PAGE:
XFX Radeon RX 460 Heatsink Edition
XFX's Radeon RX 460 Heatsink Edition looks a lot like the older HIS Radeon HD 7750 iCooler card. That company, now under the XFX (Pine) umbrella, no longer offers passively-cooled AMD cards, but instead shifted to exotic single-slot solutions. The cooler size and fin arrangement we're testing today are clearly based on older HIS models, though.
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Our first impression of the Radeon RX 460 Heatsink Edition is that it's small and cute, weighing in at just 337g. The heat sink extends a bit beyond the PCB, resulting in an overall length of 20.2cm (from the display output bracket to the end of the cooler). Its 12.5cm height (motherboard slot to the top of the heat pipe) is workable in most cases, and 3.5cm width requires two slots.
Flipping the card over, we can see its PCB measures just 16.5cm long. XFX fortunately dispenses with a backplate and wrap-around cooler, helping to avoid potential conflicts in compact mini-ITX cases.
Both nickel-plated heat pipes run from top to bottom. This adds 3cm to the card's height, but is necessary since the cooling fins are oriented horizontally.
The end of the card is completely open, which is appropriate for a passive solution. Up front, the output bracket sports a number of holes for air to escape, while exposing one DVI-D port, a DisplayPort 1.4-capable interface, and an HDMI 2.0 connector.
Circuit Board Layout And Power Supply
The voltage regulation circuitry is placed near the display output bracket, which makes perfect sense when you consider the card's power comes from a motherboard slot. The +12V pins are right there at the end.
XFX follows AMD’s requirements and uses Samsung K4G80325FB-HC28 memory modules, each with a capacity of 8Gb (32x256Mb). They reach a maximum of 1750 MHz at voltages between 1.305V and 1.597V. This card enjoys a thermal advantage compared to Radeon RX 470, which uses faster modules.
XFX gets creative with the Richtek RT8880C, a true dual-output PWM controller with three integrated drivers for the GPU's power phases. At the same time, it's able to control the memory's one phase. This saves space and simplifies layout significantly.
The high side of each GPU phase is equipped with one QM3092M6 N-channel MOSFET; the low side sports two QM3098M6 N-channel MOSFETs. Somewhat crudely-cast ferrite shells for the coils are adequate, but not what we'd call stellar. Since the GPU's maximum of 45W are divided up between these phases, the currents flowing through them shouldn't be an issue.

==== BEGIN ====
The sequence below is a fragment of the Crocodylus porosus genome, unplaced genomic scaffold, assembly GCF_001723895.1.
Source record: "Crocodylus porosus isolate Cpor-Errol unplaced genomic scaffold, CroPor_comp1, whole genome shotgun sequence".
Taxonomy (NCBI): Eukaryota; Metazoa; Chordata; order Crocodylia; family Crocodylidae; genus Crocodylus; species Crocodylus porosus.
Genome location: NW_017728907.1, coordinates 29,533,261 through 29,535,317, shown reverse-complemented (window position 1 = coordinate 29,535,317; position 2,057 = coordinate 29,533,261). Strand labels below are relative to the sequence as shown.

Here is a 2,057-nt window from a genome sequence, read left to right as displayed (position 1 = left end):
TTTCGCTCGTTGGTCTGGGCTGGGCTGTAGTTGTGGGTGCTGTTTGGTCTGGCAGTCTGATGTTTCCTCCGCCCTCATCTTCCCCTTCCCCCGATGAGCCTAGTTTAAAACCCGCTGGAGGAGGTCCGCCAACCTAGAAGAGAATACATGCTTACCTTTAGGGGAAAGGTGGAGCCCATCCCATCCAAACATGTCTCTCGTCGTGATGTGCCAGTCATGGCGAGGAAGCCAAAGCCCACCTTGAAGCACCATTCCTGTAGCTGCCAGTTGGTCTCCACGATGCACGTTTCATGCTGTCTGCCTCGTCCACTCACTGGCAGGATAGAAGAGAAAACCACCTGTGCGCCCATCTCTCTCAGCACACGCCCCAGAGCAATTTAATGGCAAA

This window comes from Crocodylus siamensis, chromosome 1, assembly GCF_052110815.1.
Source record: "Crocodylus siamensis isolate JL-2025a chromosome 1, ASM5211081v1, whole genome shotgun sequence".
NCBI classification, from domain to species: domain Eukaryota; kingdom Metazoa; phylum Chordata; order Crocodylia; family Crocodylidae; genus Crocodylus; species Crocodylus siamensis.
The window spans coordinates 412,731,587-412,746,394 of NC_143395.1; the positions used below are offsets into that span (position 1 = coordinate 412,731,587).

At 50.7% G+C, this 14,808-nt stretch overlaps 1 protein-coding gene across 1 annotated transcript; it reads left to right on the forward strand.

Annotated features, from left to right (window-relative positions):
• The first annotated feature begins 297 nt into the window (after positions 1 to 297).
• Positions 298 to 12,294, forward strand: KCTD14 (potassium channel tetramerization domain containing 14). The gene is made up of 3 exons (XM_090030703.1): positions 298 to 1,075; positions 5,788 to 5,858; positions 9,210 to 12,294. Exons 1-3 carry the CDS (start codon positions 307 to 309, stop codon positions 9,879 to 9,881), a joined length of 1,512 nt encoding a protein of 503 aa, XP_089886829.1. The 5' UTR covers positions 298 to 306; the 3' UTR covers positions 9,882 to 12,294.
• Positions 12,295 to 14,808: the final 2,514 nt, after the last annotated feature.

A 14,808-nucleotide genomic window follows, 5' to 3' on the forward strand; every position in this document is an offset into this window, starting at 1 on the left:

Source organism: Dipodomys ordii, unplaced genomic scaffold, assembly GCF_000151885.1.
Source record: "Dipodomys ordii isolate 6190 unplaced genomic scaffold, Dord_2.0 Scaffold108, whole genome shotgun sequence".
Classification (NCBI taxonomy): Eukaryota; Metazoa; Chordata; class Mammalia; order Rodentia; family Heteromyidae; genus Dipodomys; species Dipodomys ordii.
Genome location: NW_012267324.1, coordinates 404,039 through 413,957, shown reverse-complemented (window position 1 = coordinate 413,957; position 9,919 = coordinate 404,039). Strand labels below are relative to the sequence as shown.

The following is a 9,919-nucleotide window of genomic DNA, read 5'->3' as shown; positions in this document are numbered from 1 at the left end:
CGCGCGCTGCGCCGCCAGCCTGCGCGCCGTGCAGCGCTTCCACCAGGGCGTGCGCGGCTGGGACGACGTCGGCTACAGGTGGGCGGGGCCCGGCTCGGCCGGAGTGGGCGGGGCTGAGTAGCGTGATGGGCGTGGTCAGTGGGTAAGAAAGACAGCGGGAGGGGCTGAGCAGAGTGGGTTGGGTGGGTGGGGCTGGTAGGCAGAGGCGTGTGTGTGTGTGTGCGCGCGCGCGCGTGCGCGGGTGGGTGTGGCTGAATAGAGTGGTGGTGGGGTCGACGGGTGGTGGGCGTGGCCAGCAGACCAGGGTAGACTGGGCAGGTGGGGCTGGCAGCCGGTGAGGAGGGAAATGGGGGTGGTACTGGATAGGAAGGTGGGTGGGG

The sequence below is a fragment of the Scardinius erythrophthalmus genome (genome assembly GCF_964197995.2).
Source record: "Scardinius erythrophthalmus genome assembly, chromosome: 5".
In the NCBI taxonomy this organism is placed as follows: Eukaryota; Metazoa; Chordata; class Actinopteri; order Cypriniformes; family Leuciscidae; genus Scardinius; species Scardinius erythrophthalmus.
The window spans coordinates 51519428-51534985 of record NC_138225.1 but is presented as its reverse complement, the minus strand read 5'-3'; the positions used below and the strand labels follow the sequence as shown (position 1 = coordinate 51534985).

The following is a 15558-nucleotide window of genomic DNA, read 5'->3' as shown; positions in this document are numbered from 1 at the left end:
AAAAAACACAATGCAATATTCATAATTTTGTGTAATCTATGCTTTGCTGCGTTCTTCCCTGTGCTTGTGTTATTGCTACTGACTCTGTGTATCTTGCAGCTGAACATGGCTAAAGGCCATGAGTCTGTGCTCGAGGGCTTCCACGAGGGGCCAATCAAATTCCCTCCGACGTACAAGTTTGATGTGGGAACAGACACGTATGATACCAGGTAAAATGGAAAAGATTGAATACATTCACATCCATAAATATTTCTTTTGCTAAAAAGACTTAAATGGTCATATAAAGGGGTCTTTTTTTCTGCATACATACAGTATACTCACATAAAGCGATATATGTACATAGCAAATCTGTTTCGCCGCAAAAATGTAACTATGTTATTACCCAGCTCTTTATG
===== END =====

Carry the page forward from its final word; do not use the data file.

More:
The memory uses one QM3098M6 N-channel MOSFET for the high and low sides, as well as a smaller Foxconn-style coil in the usual molded cup.
This card's power consumption is manageable, which is a basic requirement for passive cooling. It hits a searing 62W in our gaming loop, and drops to 58W in our stress test. Given the cooling available to it, we simply cannot expect much more.
Our peak measurement represents a brief moment in time; it can't be used to characterize the board's power consumption over longer periods.
The following graphs show two-minute runs in our gaming loop and stress test; they provide the basis for calculating average power consumption.
Now we get to look at our current measurements, which fall below the PCI-SIG's 5.5A limit for the 12V motherboard slot.
XFX's cooler is easily removed by loosening four screws surrounding the GPU package. Two 6mm nickel-plated copper alloy heat pipes are sandwiched between a small, yet beefy, copper sink and an aluminum block above it. The aluminum block supports the actual cooler assembly, while the pipes dissipate waste heat through the fin array.
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